As always I welcome your feed back on these articles and I can be contacted at email@example.com I would also appreciate any suggestions you may have for future articles.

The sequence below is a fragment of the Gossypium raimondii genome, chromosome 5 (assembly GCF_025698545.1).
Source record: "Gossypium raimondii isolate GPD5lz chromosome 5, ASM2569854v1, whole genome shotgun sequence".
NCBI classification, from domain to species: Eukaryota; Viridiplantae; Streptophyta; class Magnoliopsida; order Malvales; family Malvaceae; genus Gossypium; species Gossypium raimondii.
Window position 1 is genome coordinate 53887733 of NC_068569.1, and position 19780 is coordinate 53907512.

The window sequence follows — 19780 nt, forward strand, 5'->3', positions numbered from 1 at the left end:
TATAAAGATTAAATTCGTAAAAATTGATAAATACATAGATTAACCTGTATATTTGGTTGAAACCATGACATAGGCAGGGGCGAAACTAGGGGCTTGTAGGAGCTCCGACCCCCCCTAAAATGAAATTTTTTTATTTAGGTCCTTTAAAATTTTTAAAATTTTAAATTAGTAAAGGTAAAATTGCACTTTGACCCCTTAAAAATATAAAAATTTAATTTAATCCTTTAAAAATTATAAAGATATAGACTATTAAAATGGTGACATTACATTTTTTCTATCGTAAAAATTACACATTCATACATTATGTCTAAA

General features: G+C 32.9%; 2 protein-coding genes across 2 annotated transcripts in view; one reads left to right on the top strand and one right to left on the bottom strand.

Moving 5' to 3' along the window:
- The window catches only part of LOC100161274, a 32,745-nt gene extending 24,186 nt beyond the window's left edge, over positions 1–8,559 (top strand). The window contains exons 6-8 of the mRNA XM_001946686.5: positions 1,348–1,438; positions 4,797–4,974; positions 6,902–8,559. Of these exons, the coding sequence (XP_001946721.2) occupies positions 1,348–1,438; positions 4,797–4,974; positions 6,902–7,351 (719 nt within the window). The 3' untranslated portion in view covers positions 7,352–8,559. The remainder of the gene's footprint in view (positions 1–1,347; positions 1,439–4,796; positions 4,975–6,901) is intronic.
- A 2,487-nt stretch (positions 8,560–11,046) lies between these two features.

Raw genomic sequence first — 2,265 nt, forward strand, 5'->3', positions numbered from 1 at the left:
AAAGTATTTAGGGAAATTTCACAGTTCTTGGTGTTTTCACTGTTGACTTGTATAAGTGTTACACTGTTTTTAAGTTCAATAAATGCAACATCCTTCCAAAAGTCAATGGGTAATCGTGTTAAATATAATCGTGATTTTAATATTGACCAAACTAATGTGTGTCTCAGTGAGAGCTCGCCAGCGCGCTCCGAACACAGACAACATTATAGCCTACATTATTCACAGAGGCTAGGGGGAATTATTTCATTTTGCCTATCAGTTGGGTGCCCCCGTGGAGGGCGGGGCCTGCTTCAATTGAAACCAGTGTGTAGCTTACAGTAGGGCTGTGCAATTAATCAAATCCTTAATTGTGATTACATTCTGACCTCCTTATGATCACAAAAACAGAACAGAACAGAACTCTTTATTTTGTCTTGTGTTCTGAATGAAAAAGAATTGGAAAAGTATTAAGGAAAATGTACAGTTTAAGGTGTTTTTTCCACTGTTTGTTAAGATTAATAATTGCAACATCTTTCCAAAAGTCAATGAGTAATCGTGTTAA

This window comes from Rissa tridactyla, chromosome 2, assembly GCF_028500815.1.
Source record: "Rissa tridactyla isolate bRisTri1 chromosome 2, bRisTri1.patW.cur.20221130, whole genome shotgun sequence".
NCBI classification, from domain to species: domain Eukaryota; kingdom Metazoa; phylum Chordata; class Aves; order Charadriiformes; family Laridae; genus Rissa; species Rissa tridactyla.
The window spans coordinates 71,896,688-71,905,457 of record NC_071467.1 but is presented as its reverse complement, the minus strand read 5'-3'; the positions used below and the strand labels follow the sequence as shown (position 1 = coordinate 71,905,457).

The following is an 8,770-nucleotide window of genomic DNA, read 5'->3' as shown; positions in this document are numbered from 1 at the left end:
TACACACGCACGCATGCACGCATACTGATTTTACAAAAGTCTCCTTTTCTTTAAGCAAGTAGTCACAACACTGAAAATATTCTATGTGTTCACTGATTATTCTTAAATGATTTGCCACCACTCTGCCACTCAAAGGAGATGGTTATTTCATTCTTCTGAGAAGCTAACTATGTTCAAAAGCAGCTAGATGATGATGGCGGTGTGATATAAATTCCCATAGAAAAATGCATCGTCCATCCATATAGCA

Tom Aspray, professional trader and analyst, serves as video content editor for InterShow''s MoneyShow.com Video Network. Mr. Aspray joined InterShow full time in June of 2007 where he also does other editorial work for the site, including the bi-weekly trading lessons and the weekly charts to watch. Mr. Aspray has written widely on technical analysis and has given over 60 presentations around the world. Over the years, he has applied his methodologies not only to the stock and commodity markets but also the global markets, mutual funds, and foreign exchange. Many of the technical indicators that Mr. Aspray wrote about in the 1980s, such as the MACD, have since gained worldwide acceptance. He was originally trained as a biochemist but began using his computer expertise to analyze the financial markets in the early 80s. As a consultant, Mr. Aspray wrote daily institutional reports for firms such as Fleming Jardine and Barings Bank and was noted by the Wall Street Journal as one of the "top bond market technicians."